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Why Jobling v Associated Dairies is important

In Jobling v Associated Dairies, the House of Lords reaffirmed the ‘vicissitudes’ principle. This means that the damages award will be reduced where a second, natural event which would have occurred anyway overtoakes the claimant’s initial injury.


In January 1973, Jobling slipped at work and injured his back. The claimant falled again in January 1975 making this condition worse, which was attributed to the 1973 injury. As Jobling’s condition worsened, he was only able to perform sedentary work.

In 1976, Jobling began suffering from spondylotic myelopathy in his neck. By the end of 1976, he was completely unable to work. The Court accepted that at the time of the claimant’s first injury this disease was a dormant, albeit not existing, condition.


Jobling brought a claim in the tort of negligence against his employer. The trial judge awarded damages for pain and suffering, loss of amenities and for loss of earnings. The defendant accepted the former two, but appealed the award for loss of earnings. The CA set aside the award for lost earnings because the supervening myelopathy made Jobling totally unfit for work. Jobling appealed this decision to the House of Lords.

The House had to decide whether to reduce the damages award based on the supervening condition (which would have occurred anyway), or whether this is irrelevant for the purposes of causation.


The House of Lords held that the defendant did not need to pay damages for lost earnings once the claimant’s illness made him totally unfit for work. In doing so, they upheld and applied the ‘vicissitudes of life’ principle.


Rejecting Baker v Willoughby

The House of Lords refused to apply the approach in Baker v Willoughby, which was based on causation.

Lords Edmund-Davies and Keith were the most forceful in disagreeing with the House in Baker. Lord Keith concluded that they should have considered the vicissitudes principle in Baker, rather than approach the case using causation. Similarly, Lord Edmund-Davies said he could “formulate no convincing juristic or logical principles supportive of the decision of this House in Baker v Willoughby, and none were there propounded.” Lord Edmund-Davies went on to say:

The loss of earnings sustained after the amputation of the leg was caused by the amputation, not by the first accident. And the effect of the amputation was to obliterate completely all the constituents (pain and suffering, reduced earning capacity, and loss of amenities) of the damages to be awarded for the injury sustained as a result of that accident.

Similarly, Lord Wilberforce rejected that any rule of logic, such as ‘the defendant takes his victim as he finds him,’ was appropriate. This would only only increased the chance of injustice. He said,

The fact, however, is that to attempt a solution of these and similar problems, where there are successive causes of incapacity in some degree, upon classical lines (…” the defendant must take the plaintiff as he finds him, etc.”) is, in many cases no longer possible. We do not live in a world governed by the pure common law and its logical rules. We live in a mixed world where a man is protected against injury and misfortune by a whole web of rules and dispositions, with a number of timid legislative interventions. To attempt to compensate him upon the basis of selected rules without regard to the whole must lead either to logical inconsistencies, or to over—or under—compensation.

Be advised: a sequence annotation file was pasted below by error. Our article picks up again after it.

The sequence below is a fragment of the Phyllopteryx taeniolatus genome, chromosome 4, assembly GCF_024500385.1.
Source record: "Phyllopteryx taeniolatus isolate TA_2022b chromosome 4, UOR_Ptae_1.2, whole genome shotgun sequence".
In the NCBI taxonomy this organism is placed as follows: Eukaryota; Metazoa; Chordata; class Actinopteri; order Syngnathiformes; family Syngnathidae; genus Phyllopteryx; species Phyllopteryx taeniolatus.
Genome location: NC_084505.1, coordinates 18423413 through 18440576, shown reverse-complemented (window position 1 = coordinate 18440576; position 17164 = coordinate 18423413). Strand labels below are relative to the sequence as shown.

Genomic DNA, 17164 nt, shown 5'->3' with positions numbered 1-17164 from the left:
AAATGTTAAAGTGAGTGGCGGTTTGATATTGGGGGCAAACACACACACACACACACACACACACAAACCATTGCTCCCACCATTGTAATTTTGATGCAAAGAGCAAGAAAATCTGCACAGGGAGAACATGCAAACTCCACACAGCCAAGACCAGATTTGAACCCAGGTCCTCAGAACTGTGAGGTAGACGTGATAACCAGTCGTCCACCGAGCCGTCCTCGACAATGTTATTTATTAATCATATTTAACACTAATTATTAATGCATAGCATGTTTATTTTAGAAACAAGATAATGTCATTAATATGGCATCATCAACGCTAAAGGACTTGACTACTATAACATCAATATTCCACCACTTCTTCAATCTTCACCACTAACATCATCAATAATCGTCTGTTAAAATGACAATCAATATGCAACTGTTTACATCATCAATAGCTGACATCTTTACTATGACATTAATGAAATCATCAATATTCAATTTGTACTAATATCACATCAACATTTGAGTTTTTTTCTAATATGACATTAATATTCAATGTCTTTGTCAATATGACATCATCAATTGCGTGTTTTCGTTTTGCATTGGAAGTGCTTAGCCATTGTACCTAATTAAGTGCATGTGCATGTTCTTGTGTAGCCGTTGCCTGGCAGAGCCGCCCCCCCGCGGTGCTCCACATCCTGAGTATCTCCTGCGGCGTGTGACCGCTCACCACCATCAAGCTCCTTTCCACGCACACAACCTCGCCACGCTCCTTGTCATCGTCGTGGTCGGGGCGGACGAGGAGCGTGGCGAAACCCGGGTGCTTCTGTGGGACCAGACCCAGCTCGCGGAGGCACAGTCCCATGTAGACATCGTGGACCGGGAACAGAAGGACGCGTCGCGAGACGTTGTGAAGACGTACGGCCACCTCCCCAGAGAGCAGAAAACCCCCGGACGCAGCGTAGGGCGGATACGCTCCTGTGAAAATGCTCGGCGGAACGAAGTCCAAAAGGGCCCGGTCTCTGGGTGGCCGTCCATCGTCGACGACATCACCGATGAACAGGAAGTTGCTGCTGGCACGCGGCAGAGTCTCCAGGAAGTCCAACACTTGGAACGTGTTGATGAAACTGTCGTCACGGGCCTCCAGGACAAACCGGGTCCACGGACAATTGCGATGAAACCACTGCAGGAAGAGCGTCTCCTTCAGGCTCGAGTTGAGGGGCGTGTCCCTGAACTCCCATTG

Approach in Jobling v Associated Dairies

In any event, the House of Lords concluded that Jobling was distinguishable from Baker. Whilst in Baker the Court was faced with successive torts against the same limb, in Jobling the second event was a naturally occurring event to a different part of the body. The HL was therefore not bound by the rules in Baker, and instead decided the case on alternative grounds.

The House of Lords concluded that Associated Dairies did not need to pay damages for lost earnings once the claimant’s illness made him totally unfit for work. This was based on the ‘vicissitudes of life’ principle, and that the Court need not speculate when it knows. Lord Edmund-Davies said “[t]hat is in accordance with the long-established and eminently reasonable principle that the onset or emergence of illness is one of the vicissitudes of life relevant to the assessment of damages.” The Court therefore took into account the claimant’s illness when assessing damages. In the words of Lord Russell, “where there is knowledge estimation has no part.”

Lord Russell rejected that there was a distinction where a condition is latent. He concluded inter alia that the principle of making an allowance for the ordinary vicissitudes of life should not be overtaken by the principle that a tortfeasor takes his victim as he finds them.

Lord Wilberforce primarily based his decision on ‘justice’. The just result was for the defendant to be liable only until the claimant’s spodlyotic myelopathy took over as the reason for his lost earnings. An important factor was the likely chance of sick pay and insurance. Regardless, if rationality was required Lord Wilberforce invoked the ‘vicissitudes’ argument.

<—– Previous case
Baker v Willoughby

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